A large number of preset configurations are included as part of the standard package (see Figure 1), and these are being updated as new MIDI equipment appears.


GENPATCH USES THE key disk method of copy protection, and on boot-up, the user is confronted with a picture of a computer and a MIDI keyboard connected by a lead which appears to have a rather large rodent running along inside it. Fortunately this animation can be turned off as it gets highly annoying after a while. Oh, have a look at GenPatch information under Desk accessory - there's a digitised face which winks at you.

Back to the serious stuff. The menu bar has five headings. First off is Desktop/Accessories which has the usual Gem function of allowing utilities to run while the program is resident in memory. Along with the supplied accessories - Control panel, GenPatch and Install printer - a utility to read the amount of disk space left would be useful. Next is the File menu which controls the interface with the disk drive - loading and saving of files, configuration and Macros (which are sentences of up to 11 bytes in length and can be executed by a single key push under certain circumstances).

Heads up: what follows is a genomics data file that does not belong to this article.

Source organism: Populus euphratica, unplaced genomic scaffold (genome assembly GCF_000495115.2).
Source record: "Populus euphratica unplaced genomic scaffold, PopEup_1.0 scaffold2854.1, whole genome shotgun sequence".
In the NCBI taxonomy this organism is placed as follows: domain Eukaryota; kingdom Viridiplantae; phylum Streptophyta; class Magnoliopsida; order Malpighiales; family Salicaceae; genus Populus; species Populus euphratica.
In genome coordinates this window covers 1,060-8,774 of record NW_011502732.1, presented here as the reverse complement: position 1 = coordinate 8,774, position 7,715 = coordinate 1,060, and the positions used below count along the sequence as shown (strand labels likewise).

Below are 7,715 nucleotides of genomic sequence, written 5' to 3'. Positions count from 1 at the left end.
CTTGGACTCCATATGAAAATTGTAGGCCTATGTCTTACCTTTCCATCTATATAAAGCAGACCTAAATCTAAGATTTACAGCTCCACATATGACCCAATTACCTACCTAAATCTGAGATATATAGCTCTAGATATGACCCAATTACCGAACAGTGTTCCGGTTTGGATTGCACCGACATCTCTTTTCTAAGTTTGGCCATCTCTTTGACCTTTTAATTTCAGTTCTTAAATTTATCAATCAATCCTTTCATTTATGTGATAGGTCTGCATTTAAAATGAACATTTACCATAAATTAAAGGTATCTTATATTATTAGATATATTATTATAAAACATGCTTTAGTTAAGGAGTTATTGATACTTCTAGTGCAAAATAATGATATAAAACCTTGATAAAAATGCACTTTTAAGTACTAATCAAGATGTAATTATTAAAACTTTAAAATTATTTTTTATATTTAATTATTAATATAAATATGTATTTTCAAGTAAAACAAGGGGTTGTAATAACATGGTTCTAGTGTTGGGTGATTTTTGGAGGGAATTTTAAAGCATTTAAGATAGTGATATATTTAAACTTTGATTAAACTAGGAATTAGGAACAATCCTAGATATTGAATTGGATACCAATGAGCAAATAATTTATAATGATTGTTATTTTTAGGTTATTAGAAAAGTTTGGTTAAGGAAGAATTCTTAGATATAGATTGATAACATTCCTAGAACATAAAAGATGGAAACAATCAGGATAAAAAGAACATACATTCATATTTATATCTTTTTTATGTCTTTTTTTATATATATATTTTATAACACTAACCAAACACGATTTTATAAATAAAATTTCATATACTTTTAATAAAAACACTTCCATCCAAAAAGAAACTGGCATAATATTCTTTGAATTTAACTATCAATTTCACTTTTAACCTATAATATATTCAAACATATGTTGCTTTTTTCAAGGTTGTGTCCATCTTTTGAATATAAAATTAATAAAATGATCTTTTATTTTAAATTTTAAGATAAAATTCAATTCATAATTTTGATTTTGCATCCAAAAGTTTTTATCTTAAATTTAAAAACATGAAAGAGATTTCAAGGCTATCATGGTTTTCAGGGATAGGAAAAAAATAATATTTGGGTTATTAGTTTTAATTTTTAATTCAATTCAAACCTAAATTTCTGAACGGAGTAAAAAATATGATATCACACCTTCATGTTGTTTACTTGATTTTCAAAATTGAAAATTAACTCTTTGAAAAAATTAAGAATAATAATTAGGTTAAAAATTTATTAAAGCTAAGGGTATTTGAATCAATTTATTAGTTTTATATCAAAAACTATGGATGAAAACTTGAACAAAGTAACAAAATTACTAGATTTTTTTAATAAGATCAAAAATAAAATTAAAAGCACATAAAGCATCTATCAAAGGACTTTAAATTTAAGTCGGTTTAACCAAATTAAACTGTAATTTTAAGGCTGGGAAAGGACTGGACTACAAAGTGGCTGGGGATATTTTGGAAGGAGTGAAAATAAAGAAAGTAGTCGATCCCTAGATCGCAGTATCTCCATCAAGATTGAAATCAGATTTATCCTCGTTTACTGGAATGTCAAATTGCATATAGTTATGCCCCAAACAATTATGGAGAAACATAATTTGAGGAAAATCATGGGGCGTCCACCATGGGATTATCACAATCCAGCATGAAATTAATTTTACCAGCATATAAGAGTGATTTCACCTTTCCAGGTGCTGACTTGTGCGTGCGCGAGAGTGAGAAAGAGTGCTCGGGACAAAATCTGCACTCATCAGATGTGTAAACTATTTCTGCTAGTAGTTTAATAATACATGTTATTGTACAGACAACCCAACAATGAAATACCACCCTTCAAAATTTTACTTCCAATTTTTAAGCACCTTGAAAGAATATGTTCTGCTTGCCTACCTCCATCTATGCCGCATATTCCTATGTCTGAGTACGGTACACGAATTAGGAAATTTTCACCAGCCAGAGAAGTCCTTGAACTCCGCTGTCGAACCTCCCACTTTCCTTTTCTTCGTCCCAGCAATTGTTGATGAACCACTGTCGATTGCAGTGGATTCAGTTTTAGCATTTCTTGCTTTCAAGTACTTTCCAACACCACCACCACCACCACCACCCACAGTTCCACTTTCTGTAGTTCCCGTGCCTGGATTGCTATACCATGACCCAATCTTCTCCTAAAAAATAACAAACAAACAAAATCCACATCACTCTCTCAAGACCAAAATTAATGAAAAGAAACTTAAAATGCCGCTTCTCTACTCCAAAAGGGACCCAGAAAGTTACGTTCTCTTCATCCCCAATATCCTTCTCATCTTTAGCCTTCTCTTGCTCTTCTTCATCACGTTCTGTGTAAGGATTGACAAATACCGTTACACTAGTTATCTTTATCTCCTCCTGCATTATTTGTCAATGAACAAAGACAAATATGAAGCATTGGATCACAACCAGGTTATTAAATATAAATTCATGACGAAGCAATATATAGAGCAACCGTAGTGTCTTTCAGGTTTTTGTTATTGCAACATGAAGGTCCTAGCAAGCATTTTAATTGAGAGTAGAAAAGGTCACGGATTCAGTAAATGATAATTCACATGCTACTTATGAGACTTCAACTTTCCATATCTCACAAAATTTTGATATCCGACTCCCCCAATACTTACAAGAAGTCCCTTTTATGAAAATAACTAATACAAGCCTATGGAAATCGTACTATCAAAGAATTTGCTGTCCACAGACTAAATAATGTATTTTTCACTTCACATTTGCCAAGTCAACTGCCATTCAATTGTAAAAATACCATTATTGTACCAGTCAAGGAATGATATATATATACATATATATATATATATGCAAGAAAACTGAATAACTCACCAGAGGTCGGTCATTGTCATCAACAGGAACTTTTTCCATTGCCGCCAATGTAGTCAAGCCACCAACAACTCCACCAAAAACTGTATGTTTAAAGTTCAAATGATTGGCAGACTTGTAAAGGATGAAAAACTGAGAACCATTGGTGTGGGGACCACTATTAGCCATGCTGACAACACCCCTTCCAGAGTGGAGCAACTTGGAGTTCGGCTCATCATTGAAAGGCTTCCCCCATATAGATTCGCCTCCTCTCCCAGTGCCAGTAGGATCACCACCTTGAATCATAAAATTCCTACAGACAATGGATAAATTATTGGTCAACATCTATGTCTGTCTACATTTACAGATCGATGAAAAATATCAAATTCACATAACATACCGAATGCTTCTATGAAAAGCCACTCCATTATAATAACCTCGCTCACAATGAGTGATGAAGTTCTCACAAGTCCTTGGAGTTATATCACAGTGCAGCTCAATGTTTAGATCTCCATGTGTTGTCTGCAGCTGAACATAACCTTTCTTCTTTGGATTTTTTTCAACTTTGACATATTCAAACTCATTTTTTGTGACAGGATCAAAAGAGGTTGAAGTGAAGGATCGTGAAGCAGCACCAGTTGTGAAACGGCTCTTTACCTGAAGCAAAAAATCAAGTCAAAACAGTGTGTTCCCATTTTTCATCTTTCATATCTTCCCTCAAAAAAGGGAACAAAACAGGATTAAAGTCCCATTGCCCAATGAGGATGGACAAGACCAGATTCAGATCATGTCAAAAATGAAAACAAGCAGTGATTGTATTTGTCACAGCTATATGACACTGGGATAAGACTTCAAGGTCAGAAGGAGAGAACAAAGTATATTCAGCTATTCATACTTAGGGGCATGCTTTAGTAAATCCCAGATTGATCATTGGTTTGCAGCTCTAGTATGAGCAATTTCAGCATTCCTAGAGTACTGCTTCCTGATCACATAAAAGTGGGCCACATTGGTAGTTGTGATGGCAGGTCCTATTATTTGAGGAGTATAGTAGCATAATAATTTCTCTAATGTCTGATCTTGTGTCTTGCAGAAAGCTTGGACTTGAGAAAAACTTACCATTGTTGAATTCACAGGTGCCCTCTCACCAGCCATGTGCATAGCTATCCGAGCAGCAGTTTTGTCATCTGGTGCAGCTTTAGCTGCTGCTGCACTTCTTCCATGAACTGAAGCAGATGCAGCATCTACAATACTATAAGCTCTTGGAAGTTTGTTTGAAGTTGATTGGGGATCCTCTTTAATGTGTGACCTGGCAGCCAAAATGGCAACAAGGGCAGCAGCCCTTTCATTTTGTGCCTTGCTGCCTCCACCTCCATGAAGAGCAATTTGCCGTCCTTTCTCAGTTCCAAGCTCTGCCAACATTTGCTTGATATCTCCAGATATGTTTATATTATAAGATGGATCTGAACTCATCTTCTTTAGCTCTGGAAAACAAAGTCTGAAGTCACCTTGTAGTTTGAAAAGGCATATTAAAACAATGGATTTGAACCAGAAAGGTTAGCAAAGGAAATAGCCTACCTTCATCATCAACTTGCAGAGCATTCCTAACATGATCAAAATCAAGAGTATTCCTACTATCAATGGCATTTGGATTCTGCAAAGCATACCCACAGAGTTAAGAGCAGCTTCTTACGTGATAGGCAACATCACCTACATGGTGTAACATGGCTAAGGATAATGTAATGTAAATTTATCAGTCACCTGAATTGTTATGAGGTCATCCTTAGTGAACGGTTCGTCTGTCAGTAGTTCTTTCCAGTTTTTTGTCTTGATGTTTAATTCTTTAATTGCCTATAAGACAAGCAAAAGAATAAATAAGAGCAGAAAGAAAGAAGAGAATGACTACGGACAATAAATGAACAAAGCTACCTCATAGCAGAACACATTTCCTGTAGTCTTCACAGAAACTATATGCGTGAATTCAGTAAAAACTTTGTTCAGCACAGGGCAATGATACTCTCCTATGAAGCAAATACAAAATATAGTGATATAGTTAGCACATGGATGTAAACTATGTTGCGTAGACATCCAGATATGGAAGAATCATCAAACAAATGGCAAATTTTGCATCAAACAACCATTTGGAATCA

Next comes MIDI, which controls the MIDI ports. MIDI-Disk and MIDI-Computer use the GenPatch presets to receive data either straight to disk or into computer memory, while Config-Computer allows user configurations. Computer-MIDI and Disk-MIDI transmit data via the MIDI Out port, either from memory or direct from disk. Show MIDI On Screen allows MIDI data to be viewed as it flows through the MIDI in port, utilising a 10K buffer to store data if the flow is too fast for the screen to handle - particularly true with sample data. Clear MIDI Buffer is self-explanatory.